Brain science can be empowering and give us a greater understanding of how we experience the world. And brain science isn’t just for adults, children and teens can show benefit from learning about the brain and how these functions contribute to experiences and symptoms. Learning about this can be normalizing and validating and help people gain greater buy-in when teaching coping skills.
The amygdala is a simple part of the brain I often talk about with to children, teens and adults (especially those who have experienced trauma or struggle with anxiety symptoms).
Below is a sample script of how to explain the amygdala…
⁃ I often initially describe the amygdala as the “security guard” or “smoke alarm” of the brain.
⁃ The amygdala’s job is to keep you safe. It scans for threats.
⁃ When the amygdala notices a threat it starts to communicate with other parts of the brain and can start to activate the body’s survival mode (fight, flight, flee or fawn response).
⁃ The thinking brain becomes dull and your body and brain is ready to try to survive the threat. Thinking and making informed choices is very difficult when we are in this mode.
⁃ Sometimes the amygdala gets confused and responds to things that are not actually threats. This may be from past memories that trigger the amygdala (especially with trauma).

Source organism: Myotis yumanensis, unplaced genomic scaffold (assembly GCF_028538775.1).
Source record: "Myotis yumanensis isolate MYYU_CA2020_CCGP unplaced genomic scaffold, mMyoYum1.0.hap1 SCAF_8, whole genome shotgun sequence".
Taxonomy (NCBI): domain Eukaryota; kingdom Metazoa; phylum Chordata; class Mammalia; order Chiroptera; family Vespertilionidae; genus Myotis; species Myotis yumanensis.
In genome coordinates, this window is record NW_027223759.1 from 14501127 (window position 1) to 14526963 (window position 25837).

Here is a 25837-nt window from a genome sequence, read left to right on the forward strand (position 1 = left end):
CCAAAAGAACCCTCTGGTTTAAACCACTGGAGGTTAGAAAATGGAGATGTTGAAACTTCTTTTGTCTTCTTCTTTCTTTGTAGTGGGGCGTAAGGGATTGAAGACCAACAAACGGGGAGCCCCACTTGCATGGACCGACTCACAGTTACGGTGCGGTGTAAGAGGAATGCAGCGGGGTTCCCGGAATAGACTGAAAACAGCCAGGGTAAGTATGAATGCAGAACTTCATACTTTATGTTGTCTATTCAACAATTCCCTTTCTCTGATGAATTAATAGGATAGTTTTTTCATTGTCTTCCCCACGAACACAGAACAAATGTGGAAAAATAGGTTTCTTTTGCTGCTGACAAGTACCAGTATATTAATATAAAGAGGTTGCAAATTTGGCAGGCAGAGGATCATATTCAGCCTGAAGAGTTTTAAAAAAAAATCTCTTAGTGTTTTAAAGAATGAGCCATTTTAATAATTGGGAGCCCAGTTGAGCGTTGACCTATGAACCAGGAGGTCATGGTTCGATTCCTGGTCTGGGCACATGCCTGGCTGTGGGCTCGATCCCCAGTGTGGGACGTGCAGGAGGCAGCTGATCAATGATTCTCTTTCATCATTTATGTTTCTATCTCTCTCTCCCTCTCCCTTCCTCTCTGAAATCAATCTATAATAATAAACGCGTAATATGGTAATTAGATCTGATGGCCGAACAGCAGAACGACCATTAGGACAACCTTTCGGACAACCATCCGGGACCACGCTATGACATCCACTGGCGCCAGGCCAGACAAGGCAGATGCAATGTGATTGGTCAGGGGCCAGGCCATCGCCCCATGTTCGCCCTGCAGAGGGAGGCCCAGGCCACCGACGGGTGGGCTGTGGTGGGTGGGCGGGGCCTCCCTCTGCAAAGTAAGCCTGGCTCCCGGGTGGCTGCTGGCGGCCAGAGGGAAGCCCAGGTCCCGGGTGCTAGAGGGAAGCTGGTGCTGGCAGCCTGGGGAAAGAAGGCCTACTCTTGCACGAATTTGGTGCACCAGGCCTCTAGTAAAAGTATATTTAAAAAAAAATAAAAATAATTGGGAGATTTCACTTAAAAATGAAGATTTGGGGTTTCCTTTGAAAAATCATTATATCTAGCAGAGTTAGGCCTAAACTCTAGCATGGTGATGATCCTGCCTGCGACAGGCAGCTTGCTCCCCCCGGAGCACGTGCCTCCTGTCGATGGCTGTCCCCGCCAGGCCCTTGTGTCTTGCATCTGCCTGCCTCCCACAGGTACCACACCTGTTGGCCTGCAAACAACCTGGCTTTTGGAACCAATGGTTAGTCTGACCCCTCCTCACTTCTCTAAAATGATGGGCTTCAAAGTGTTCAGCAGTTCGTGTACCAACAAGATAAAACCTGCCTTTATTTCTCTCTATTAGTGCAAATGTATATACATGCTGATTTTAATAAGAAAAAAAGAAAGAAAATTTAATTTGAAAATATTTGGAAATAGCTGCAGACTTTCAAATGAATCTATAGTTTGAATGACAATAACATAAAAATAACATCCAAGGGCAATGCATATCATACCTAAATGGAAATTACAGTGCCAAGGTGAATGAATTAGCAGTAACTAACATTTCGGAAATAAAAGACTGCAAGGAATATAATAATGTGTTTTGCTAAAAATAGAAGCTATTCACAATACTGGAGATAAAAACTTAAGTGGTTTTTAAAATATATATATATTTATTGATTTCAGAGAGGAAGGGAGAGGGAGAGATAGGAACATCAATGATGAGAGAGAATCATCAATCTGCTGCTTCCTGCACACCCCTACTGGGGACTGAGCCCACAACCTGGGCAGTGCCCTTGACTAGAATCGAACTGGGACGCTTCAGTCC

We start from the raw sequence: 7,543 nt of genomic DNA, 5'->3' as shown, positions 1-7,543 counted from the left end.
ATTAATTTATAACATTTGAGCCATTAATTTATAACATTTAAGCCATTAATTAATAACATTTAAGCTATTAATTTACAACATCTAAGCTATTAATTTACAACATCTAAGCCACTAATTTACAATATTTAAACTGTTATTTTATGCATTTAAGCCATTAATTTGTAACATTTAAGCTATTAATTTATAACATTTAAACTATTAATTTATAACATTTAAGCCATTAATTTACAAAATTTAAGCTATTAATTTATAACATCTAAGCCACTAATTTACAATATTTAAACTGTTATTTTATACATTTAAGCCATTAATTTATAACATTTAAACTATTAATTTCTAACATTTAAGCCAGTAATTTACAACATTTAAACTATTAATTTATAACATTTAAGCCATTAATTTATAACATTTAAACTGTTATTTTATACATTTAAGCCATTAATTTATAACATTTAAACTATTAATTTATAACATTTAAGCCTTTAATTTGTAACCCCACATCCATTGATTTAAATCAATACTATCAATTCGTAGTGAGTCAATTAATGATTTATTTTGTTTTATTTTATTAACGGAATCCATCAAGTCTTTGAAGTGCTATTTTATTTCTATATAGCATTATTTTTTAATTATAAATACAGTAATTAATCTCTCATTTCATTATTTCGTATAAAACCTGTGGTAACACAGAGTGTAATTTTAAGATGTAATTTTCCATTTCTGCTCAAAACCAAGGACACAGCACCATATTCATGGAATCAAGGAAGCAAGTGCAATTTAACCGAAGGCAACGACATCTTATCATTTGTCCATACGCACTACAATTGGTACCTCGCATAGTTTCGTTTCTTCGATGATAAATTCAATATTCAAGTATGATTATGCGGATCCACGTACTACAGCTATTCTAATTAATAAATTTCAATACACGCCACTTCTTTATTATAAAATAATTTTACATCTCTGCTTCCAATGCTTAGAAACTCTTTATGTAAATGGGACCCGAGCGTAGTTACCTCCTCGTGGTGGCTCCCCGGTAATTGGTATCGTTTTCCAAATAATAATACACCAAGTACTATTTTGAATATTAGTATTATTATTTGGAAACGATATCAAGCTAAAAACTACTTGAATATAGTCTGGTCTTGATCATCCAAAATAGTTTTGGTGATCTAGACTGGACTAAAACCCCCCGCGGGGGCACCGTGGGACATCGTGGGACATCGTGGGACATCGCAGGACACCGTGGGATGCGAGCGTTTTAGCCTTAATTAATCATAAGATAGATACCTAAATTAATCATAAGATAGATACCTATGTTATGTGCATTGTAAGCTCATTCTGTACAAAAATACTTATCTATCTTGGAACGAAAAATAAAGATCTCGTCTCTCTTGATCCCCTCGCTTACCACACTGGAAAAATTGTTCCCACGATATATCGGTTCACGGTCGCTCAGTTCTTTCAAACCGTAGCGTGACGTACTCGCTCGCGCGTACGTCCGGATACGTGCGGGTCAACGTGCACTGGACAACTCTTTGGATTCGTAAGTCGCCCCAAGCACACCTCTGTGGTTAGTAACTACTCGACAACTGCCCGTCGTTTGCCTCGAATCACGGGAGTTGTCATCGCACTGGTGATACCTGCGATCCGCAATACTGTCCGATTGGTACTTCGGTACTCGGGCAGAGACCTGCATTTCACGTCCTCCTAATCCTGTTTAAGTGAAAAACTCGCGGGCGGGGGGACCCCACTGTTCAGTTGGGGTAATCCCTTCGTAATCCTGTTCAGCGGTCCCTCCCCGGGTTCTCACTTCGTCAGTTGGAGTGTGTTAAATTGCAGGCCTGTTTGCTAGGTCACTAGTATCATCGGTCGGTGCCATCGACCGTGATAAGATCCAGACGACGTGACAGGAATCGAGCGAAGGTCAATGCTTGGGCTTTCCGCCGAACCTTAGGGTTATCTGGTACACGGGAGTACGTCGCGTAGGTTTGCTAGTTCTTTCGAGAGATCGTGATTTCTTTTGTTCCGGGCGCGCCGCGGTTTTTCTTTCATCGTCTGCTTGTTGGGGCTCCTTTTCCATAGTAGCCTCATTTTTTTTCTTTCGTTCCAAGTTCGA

⁃ Taking AT LEAST three deep breaths where the out breath is longer than the in breath can begin to turn off survival response.
Sand tray activity:
1. describe the amygdala using the key points described above. Additional information or less information can given based on developmental level and age.
2. Have the person choose a character to represent the amygdala or “security guard.”
3. Practice deep breathing to calm the amygdala when it is confused and acting upon something that is not an actual threat.
4. Remind the person that the amygdala has the person’s best interest in mind and is trying to ensure safety. This can be validating and help the person not feel shame, that is often associated with survival based responses.
5. Have the individual create a world in the sand to help the amygdala feel safe. This can then be used as an imaginary skill to help the person feel safe in various environments. Have the person practice imagining the safe place they created while deep breathing when they notice they are triggered or before entering into a potentially triggering situation. Having an imaginary intervention can help counteract intrusive memories that may also feel threatening.
Printing the safe place as a reminder of the imaginary skill can also be helpful.
Other ideas about brain science, psycho-education, or trauma? Feel free to share!